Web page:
What is the most difficult part of projection design? What is the most rewarding part?
PN: Specifically as a projection designer, I’ve chosen a medium to work in as an artist that involves both a great reliance on a very large number of resources. You need an audience, or it can’t continue to happen. There’s both a great reliance on all of these external forces that allow me to make my work as an artist and also sort of a great distance between the kernel of an idea in my head and its realization on stage. Working in the theater and working projection — which is so technology heavy it’s a little bit like trying to thread a needle in a spacesuit — it’s so far from the picture that’s in my head to getting something to actually happen on stage effortlessly and beautifully. There’s a lot of frustration that comes with that. There’s times when you’re like can I just get up there and get a paintbrush and throw some paint at the thing, but it’s not my medium, it’s not what I do, so there’s a lot of coaxing my way towards realizing what I ultimately want to put on stage. In terms of the most rewarding, it’s really what I think almost every theater artist would say — it’s about being in the same room with other people and affecting them. There isn’t always a story in a traditional sense, but having them take that journey with you — and it’s not a distant group of people like it would be in film. They’re actually sitting right in front of me, sitting in the theater. Those real live human beings that you’re sitting right next sharing that experience — that’s the best part.
What has been your most memorable production?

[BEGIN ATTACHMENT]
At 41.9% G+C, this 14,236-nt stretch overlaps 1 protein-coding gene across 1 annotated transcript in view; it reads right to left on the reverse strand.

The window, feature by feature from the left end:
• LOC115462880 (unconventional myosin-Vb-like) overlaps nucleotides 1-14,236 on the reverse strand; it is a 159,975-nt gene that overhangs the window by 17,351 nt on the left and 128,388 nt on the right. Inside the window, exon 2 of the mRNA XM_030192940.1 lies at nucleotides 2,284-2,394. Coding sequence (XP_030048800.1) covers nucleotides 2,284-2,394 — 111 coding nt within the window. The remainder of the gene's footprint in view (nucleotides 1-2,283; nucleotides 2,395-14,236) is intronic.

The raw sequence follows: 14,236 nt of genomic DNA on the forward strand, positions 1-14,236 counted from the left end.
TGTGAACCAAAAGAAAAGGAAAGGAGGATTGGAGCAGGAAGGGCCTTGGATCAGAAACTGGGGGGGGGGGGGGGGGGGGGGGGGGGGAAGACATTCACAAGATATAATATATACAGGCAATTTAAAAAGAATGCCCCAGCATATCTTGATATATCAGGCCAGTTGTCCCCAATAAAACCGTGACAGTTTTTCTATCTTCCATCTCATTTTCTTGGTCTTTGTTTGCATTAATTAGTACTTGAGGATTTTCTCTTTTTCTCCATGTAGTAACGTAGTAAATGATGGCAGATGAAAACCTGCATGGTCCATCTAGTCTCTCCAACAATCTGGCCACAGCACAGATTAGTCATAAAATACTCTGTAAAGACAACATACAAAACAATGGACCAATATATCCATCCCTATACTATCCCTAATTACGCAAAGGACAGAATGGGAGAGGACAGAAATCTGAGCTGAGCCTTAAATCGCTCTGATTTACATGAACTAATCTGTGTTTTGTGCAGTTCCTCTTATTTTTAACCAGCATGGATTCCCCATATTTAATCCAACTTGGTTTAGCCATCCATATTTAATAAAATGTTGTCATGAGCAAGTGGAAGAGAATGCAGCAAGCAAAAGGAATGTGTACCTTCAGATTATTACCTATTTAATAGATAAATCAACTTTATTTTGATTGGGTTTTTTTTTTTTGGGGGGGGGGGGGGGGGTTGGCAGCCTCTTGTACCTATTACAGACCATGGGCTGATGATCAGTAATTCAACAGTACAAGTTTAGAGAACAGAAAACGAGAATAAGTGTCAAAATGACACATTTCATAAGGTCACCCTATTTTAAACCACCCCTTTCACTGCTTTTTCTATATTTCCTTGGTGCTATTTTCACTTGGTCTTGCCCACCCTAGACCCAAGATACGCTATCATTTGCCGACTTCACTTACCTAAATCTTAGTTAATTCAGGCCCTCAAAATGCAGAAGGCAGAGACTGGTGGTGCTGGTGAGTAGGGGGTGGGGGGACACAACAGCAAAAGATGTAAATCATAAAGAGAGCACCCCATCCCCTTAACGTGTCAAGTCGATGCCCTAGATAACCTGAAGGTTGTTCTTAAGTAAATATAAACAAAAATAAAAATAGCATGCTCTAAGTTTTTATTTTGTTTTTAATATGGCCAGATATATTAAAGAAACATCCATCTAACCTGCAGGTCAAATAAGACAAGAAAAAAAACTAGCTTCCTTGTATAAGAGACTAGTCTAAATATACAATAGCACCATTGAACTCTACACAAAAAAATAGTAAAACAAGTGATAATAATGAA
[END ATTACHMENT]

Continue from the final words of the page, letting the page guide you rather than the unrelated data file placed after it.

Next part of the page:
PN: That’s hard because they’re so different in such wonderful ways. I think the thing that I find most exciting about theater is how different the things I get to do are. Last June I was designing “The SpongeBob Musical” and “Don Giovanni,” and that was my day. My day was “You need to think about [both] at the same time.” That’s such a gift.
How would you say your Dartmouth experience shaped who you are and the path you’ve taken?
PN: While I did theater, projection was not something I did much of while at Dartmouth. Certainly working in the theater was something that I did and very much shaped where my career went. What I find the most interesting about it is the most important theatrical experiences I had at Dartmouth were not in class. The most important things I learned about theater at Dartmouth were from having the opportunity with the professors and the mentors who were there to actually make theater, and I think that’s true about the arts in general. The way you learn to do it is to do it. You do it with smart people around who might be pointing at what you’re doing wrong, but the theoretical aspects are really secondary to the act of doing. I think it’s something that’s often overlooked in the formal world of going to college. There’s a whole informal world of educating yourself that doesn’t work if you want to be a doctor, but in the arts it absolutely 100 percent works, and it’s probably the best way to become an artist.
This interview has been edited and condensed for length and clarity.